Vietnam is the world’s biggest exporter of cashew nuts and black pepper, the second biggest exporter of rice and coffee and a major global supplier of farmed fish.
But few people in Europe or America realise that when they open a pack of nuts, gulp down a cup of instant coffee or dig into a portion of fish and chips, they may well be eating Vietnamese products.
Vietnam’s millions of smallholding farmers have capitalised on the country’s integration into global markets to become successful producers of high volume, low value agricultural commodities.
Yet it will not be easy for Vietnam to move up to the next level, producing higher value processed foods and branded products, according to Prakash Jhanwer, who heads up the Vietnam, Indonesia and Laos offices for Olam International, the Singapore-based agricultural commodities giant.
“Vietnam has some of the best farmers in Asia,” Jhanwer told beyondbrics in his Ho Chi Minh City office. “But driving through agricultural change is very tough.”
Olam has been buying commodities in Vietnam since the late 1990s and has grown to become the country’s biggest foreign coffee exporter, and the leading exporter of cashew nuts and black pepper.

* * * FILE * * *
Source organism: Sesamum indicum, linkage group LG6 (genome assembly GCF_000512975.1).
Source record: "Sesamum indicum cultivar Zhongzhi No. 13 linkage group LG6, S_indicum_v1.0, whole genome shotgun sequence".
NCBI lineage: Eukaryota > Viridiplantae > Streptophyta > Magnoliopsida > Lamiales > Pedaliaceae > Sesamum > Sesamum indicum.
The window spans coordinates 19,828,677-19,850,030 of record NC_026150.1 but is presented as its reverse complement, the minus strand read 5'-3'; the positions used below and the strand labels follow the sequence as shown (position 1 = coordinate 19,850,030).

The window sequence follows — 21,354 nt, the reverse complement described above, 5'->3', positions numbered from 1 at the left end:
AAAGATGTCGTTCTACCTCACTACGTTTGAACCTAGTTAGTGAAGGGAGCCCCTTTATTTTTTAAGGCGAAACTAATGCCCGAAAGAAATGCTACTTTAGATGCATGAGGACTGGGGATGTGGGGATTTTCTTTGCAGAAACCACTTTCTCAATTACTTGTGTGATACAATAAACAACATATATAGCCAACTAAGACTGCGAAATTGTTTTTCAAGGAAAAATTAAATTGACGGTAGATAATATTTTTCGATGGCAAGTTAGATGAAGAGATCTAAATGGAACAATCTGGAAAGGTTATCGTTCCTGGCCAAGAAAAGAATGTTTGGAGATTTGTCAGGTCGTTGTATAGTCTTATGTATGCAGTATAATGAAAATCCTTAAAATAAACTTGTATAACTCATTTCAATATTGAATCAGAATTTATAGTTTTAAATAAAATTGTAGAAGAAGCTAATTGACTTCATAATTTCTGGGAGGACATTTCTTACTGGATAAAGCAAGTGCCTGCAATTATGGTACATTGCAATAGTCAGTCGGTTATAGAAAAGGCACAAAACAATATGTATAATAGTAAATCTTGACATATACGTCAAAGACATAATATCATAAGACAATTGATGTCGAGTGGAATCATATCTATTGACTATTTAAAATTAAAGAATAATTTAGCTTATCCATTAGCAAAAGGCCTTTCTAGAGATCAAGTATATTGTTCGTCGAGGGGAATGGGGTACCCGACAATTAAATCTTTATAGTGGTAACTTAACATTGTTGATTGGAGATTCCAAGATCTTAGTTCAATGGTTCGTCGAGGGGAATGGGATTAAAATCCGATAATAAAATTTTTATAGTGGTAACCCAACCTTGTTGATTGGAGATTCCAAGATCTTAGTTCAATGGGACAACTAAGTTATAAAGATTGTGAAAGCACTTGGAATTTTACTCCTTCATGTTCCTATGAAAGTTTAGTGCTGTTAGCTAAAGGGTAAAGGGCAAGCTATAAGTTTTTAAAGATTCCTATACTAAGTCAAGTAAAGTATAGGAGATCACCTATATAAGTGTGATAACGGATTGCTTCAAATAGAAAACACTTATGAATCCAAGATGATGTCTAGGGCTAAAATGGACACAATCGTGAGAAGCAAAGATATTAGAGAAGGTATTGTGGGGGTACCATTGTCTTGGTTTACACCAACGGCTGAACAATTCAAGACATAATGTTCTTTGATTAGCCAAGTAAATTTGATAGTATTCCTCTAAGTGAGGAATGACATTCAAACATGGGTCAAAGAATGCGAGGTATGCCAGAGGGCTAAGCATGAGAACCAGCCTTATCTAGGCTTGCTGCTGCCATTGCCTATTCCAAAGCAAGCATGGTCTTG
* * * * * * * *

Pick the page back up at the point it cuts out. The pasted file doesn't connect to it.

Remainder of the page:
Having increased its turnover in the country to $400m, Olam is eager to produce more high value products in Vietnam, rather than just exporting the raw commodities.
Olam has already built an instant coffee plant in Vietnam and it plans to invest further in the processing of cashew nuts and black pepper.
But, when it comes to coffee, Jhanwer argues that Vietnam is unlikely to be able to develop strong high quality brands like Javanese or Costa Rican coffee because the climactic conditions limit the production of the stronger tasting Arabica beans.
Like Nestle, which has also invested in an instant coffee plant in Vietnam, Olam wants to sell more of its products onshore as the country continues to develop and consumption grows. But the government needs to ensure better infrastructure to facilitate the expansion of the domestic market, Jhanwer said.
Jhanwer is open about Olam’s key objective in Vietnam, which is “to invest to get access to raw materials.” But he defended the company from criticism that it is seeking to exploit poor farmers in countries like Vietnam.
“We’re not fly-by-night operators. Look at our investments in coffee and cashews and compare it to local companies. It’s very positive for the economy. We’re marketing Vietnamese produce to uncharted territories and it’s not possible for local companies to do this.”
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